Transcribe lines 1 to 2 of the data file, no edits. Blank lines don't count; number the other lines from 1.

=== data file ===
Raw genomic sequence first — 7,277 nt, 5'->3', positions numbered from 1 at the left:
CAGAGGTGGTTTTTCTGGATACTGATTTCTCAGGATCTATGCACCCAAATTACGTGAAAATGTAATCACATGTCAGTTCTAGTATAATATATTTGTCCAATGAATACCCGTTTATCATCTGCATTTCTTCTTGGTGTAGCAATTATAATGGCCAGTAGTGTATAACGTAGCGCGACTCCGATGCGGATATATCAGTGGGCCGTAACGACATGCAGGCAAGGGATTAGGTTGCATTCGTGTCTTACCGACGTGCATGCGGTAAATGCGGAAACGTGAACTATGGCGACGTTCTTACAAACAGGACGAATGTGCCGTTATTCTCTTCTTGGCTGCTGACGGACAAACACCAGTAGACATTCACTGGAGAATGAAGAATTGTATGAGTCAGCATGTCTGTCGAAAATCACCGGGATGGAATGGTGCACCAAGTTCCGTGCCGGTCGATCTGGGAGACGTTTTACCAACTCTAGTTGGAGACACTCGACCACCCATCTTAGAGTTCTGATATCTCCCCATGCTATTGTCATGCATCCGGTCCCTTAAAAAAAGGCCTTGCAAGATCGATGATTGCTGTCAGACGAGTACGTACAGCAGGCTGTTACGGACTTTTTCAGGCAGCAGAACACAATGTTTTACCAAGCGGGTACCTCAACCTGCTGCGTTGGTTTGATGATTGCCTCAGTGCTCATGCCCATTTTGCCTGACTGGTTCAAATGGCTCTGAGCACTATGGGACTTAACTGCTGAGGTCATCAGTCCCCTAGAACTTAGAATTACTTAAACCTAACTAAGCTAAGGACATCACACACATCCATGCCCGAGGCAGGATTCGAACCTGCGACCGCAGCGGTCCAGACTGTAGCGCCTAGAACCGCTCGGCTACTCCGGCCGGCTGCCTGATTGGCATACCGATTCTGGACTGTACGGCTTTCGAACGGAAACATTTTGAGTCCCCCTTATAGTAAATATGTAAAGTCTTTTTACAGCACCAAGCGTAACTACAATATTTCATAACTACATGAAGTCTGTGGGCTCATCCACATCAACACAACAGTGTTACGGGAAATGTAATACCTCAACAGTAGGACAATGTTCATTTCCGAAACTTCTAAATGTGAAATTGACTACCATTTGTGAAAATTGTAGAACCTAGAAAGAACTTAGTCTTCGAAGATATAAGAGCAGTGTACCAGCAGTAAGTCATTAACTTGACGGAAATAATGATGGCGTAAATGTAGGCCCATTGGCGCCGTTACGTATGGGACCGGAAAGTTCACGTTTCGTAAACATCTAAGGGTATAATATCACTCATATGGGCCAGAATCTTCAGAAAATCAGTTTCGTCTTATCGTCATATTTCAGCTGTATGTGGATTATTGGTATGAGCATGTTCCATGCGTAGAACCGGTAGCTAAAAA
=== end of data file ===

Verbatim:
Raw genomic sequence first — 7,277 nt, 5'->3', positions numbered from 1 at the left:
CAGAGGTGGTTTTTCTGGATACTGATTTCTCAGGATCTATGCACCCAAATTACGTGAAAATGTAATCACATGTCAGTTCTAGTATAATATATTTGTCCAATGAATACCCGTTTATCATCTGCATTTCTTCTTGGTGTAGCAATTATAATGGCCAGTAGTGTATAACGTAGCGCGACTCCGATGCGGATATATCAGTGGGCCGTAACGACATGCAGGCAAGGGATTAGGTTGCATTCGTGTCTTACCGACGTGCATGCGGTAAATGCGGAAACGTGAACTATGGCGACGTTCTTACAAACAGGACGAATGTGCCGTTATTCTCTTCTTGGCTGCTGACGGACAAACACCAGTAGACATTCACTGGAGAATGAAGAATTGTATGAGTCAGCATGTCTGTCGAAAATCACCGGGATGGAATGGTGCACCAAGTTCCGTGCCGGTCGATCTGGGAGACGTTTTACCAACTCTAGTTGGAGACACTCGACCACCCATCTTAGAGTTCTGATATCTCCCCATGCTATTGTCATGCATCCGGTCCCTTAAAAAAAGGCCTTGCAAGATCGATGATTGCTGTCAGACGAGTACGTACAGCAGGCTGTTACGGACTTTTTCAGGCAGCAGAACACAATGTTTTACCAAGCGGGTACCTCAACCTGCTGCGTTGGTTTGATGATTGCCTCAGTGCTCATGCCCATTTTGCCTGACTGGTTCAAATGGCTCTGAGCACTATGGGACTTAACTGCTGAGGTCATCAGTCCCCTAGAACTTAGAATTACTTAAACCTAACTAAGCTAAGGACATCACACACATCCATGCCCGAGGCAGGATTCGAACCTGCGACCGCAGCGGTCCAGACTGTAGCGCCTAGAACCGCTCGGCTACTCCGGCCGGCTGCCTGATTGGCATACCGATTCTGGACTGTACGGCTTTCGAACGGAAACATTTTGAGTCCCCCTTATAGTAAATATGTAAAGTCTTTTTACAGCACCAAGCGTAACTACAATATTTCATAACTACATGAAGTCTGTGGGCTCATCCACATCAACACAACAGTGTTACGGGAAATGTAATACCTCAACAGTAGGACAATGTTCATTTCCGAAACTTCTAAATGTGAAATTGACTACCATTTGTGAAAATTGTAGAACCTAGAAAGAACTTAGTCTTCGAAGATATAAGAGCAGTGTACCAGCAGTAAGTCATTAACTTGACGGAAATAATGATGGCGTAAATGTAGGCCCATTGGCGCCGTTACGTATGGGACCGGAAAGTTCACGTTTCGTAAACATCTAAGGGTATAATATCACTCATATGGGCCAGAATCTTCAGAAAATCAGTTTCGTCTTATCGTCATATTTCAGCTGTATGTGGATTATTGGTATGAGCATGTTCCATGCGTAGAACCGGTAGCTAAAAA